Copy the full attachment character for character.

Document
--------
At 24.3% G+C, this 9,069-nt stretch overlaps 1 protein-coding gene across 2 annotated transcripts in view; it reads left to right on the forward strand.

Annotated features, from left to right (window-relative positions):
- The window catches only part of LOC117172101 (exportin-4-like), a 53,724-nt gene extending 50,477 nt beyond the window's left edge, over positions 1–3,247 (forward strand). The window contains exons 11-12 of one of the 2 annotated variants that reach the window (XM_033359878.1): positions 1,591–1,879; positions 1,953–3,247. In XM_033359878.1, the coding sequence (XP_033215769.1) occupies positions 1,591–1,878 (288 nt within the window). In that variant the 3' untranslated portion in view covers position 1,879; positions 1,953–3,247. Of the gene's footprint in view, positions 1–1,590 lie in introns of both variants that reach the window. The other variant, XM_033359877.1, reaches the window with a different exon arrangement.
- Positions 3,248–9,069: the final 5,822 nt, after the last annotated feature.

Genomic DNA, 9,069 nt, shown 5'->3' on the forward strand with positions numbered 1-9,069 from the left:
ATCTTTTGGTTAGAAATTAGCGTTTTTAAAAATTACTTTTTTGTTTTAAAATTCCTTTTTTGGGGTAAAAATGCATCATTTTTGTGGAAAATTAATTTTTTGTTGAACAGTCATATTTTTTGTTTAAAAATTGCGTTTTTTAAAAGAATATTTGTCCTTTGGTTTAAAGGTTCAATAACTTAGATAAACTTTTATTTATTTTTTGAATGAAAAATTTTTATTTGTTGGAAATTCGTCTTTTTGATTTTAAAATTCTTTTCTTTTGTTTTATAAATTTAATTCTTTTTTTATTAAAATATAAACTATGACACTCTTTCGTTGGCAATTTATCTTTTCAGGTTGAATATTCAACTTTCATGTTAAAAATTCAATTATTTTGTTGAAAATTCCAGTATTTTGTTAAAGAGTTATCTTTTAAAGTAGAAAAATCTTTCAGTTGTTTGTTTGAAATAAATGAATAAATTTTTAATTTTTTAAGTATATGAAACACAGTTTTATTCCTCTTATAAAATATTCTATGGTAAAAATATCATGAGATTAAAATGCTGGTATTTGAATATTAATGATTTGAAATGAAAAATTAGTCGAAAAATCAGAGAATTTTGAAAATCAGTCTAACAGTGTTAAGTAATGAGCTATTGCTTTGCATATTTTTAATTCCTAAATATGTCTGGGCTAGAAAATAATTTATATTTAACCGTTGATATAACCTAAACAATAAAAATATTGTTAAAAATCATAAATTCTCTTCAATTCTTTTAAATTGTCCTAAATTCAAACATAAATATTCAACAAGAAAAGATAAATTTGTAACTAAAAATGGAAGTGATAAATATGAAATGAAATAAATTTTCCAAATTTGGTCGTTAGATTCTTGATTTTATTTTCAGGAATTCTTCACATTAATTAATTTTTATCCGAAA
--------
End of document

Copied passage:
At 24.3% G+C, this 9,069-nt stretch overlaps 1 protein-coding gene across 2 annotated transcripts in view; it reads left to right on the forward strand.

Annotated features, from left to right (window-relative positions):
- The window catches only part of LOC117172101 (exportin-4-like), a 53,724-nt gene extending 50,477 nt beyond the window's left edge, over positions 1–3,247 (forward strand). The window contains exons 11-12 of one of the 2 annotated variants that reach the window (XM_033359878.1): positions 1,591–1,879; positions 1,953–3,247. In XM_033359878.1, the coding sequence (XP_033215769.1) occupies positions 1,591–1,878 (288 nt within the window). In that variant the 3' untranslated portion in view covers position 1,879; positions 1,953–3,247. Of the gene's footprint in view, positions 1–1,590 lie in introns of both variants that reach the window. The other variant, XM_033359877.1, reaches the window with a different exon arrangement.
- Positions 3,248–9,069: the final 5,822 nt, after the last annotated feature.

Genomic DNA, 9,069 nt, shown 5'->3' on the forward strand with positions numbered 1-9,069 from the left:
ATCTTTTGGTTAGAAATTAGCGTTTTTAAAAATTACTTTTTTGTTTTAAAATTCCTTTTTTGGGGTAAAAATGCATCATTTTTGTGGAAAATTAATTTTTTGTTGAACAGTCATATTTTTTGTTTAAAAATTGCGTTTTTTAAAAGAATATTTGTCCTTTGGTTTAAAGGTTCAATAACTTAGATAAACTTTTATTTATTTTTTGAATGAAAAATTTTTATTTGTTGGAAATTCGTCTTTTTGATTTTAAAATTCTTTTCTTTTGTTTTATAAATTTAATTCTTTTTTTATTAAAATATAAACTATGACACTCTTTCGTTGGCAATTTATCTTTTCAGGTTGAATATTCAACTTTCATGTTAAAAATTCAATTATTTTGTTGAAAATTCCAGTATTTTGTTAAAGAGTTATCTTTTAAAGTAGAAAAATCTTTCAGTTGTTTGTTTGAAATAAATGAATAAATTTTTAATTTTTTAAGTATATGAAACACAGTTTTATTCCTCTTATAAAATATTCTATGGTAAAAATATCATGAGATTAAAATGCTGGTATTTGAATATTAATGATTTGAAATGAAAAATTAGTCGAAAAATCAGAGAATTTTGAAAATCAGTCTAACAGTGTTAAGTAATGAGCTATTGCTTTGCATATTTTTAATTCCTAAATATGTCTGGGCTAGAAAATAATTTATATTTAACCGTTGATATAACCTAAACAATAAAAATATTGTTAAAAATCATAAATTCTCTTCAATTCTTTTAAATTGTCCTAAATTCAAACATAAATATTCAACAAGAAAAGATAAATTTGTAACTAAAAATGGAAGTGATAAATATGAAATGAAATAAATTTTCCAAATTTGGTCGTTAGATTCTTGATTTTATTTTCAGGAATTCTTCACATTAATTAATTTTTATCCGAAA